In the shadows of Gethsemane, he said to his three friends, “My soul is exceedingly sorrowful, even to death”. The Son of God, who could still the fury of wind and storm, was now engulfed in a storm of a different kind: a storm of grief and heartbreaking sorrow of mind. In the turmoil of his mind he felt the full horror of rejection and loneli­ness. Under that dreadful prospect, Yahweh’s suf­fering servant meekly submitted to his Father’s will and fell to his knees. It was terribly dark down there in the valley of the shadow of death. He pleaded, “O my Father, if it be possible, let this cup pass from me; nevertheless, not as I will, but as you will” (Matt 26:39). Sweat like great drops of blood broke out on his fevered brow. The struggle was intense, yet in love to his Father he wanted to do his Father’s will. He was a son whose constant delight was to be about his Father’s business, to honour his Father, to walk humbly with his God. But in the coming hours he knew he would walk without Spirit protec­tion, except for the lifeline of prayer – that never failed! He meekly submitted to his Father’s will and tenderly the Father sustained the Son of God in prayer. An angel’s presence brought welcome reas­surance and strength.

Armed men came to arrest him but he was the one who said, “rise up and let us be going”. He made sure his friends could safely leave and then allowed rough hands and rough ropes to bind him for sacrifice. Now it was their hour of brutal power unleashed against a meek and lowly lamb. Justice was trampled in the streets. His accusers shuttled him backwards and forward to Annas, to Caiaphas and to the Sanhedrin. Our reading of Isaiah 53 is a vivid portrayal of a lamb led to the slaughter yet he opened not his mouth. Desperate men played their high stakes game of deceit, trumped up charges and power politics. The Jewish preparation day for the Passover was dawning and soon crowds would be aware of the turmoil surrounding the man from Nazareth. Finally, they got what they wanted – a confession that he truly was the Son of God (Matt 26:63,64).

He Opened not his Mouth

Clinging to his temporal power, Caiaphas sen­tenced Jesus to death and gloated as weak, base men spat upon and buffeted the meekest of all men. The Lord knew the blows were coming. We shrink back from the scene and wince as we feel the cowardly blows. We shield our eyes from the sight of spit­tle running down his noble face. The prophet so graphi­cally paints that horrible word-picture (Isa 52:14; 53:3-5). The Lord knew those same Scriptures would come true and he didn’t shy away from the horror of their fulfilment. Psalm 69 expresses his acute anguish: “Do not hide your face from your servant, for I am in trouble; hear me speedily … Reproach has broken my heart, and I am full of heaviness” (v17-20). Isaiah has another prophecy of the same shame and ignominy: “I gave my back to those who struck me, and my cheeks to those who plucked out the beard; I did not hide my face from shame and spitting” (50:6). The apostle Peter shares our astonishment that the Lord could have such self-control. When quoting Isaiah 53, he writes of Christ’s example, “Who committed no sin nor was guile found in his mouth, who when he was reviled, did not revile in return; when he suffered, he did not threaten, but committed himself to Him who judges righteously” (1 Pet 2:22,23). That’s where his mind was focused! His soul rested secure in the knowledge that his heavenly Father was in control and would judge righteously. Hebrews tells us that we should “consider him who endured such hostility from sinners against himself, lest you be­come weary and discouraged in your souls” (12:3). “Consider him!” Yes, we have much to learn from his endurance against such hostility for can there be any greater example of an overcoming faith? We marvel that with trust in his Father he was not confounded or ashamed.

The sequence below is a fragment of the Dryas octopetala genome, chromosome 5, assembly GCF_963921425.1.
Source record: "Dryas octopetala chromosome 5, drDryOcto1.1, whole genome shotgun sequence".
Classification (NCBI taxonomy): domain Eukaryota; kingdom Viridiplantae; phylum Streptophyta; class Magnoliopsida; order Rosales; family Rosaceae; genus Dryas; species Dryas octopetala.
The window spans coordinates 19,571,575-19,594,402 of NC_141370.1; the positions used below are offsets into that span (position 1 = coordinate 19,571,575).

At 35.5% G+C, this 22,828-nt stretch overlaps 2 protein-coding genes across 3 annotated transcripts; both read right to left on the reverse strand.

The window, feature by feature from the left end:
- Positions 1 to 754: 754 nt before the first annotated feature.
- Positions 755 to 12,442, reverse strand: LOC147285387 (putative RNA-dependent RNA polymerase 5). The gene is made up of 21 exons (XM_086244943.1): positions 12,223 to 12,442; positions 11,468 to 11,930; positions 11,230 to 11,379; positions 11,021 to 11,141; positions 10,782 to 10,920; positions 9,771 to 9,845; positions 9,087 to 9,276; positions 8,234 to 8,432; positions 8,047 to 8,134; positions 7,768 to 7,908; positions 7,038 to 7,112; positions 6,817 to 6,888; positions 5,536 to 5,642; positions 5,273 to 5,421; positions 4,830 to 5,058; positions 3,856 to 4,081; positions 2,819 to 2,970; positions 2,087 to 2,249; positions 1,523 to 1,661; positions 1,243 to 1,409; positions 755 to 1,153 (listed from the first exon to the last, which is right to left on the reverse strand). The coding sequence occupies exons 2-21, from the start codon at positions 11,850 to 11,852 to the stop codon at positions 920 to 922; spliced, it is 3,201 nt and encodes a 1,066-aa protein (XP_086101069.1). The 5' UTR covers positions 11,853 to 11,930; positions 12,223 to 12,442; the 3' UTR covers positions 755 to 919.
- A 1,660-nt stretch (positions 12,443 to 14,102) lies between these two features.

He who was the Lamb of God was led away into the Sanhedrin courtroom and there, before his foes, he solemnly declared himself to be the Son of man about to sit on the right hand of power. The high priest pressed him, “I adjure you by the living God that you tell us if you are the Christ, the Son of God”. Jesus calmly replied, “It is as you said” (Matt 26:63,64). Yes, it was true, though his ap­pearance belied the claim. It was true and after three days it would be undeniably true! He would be raised and sit on the right hand of power!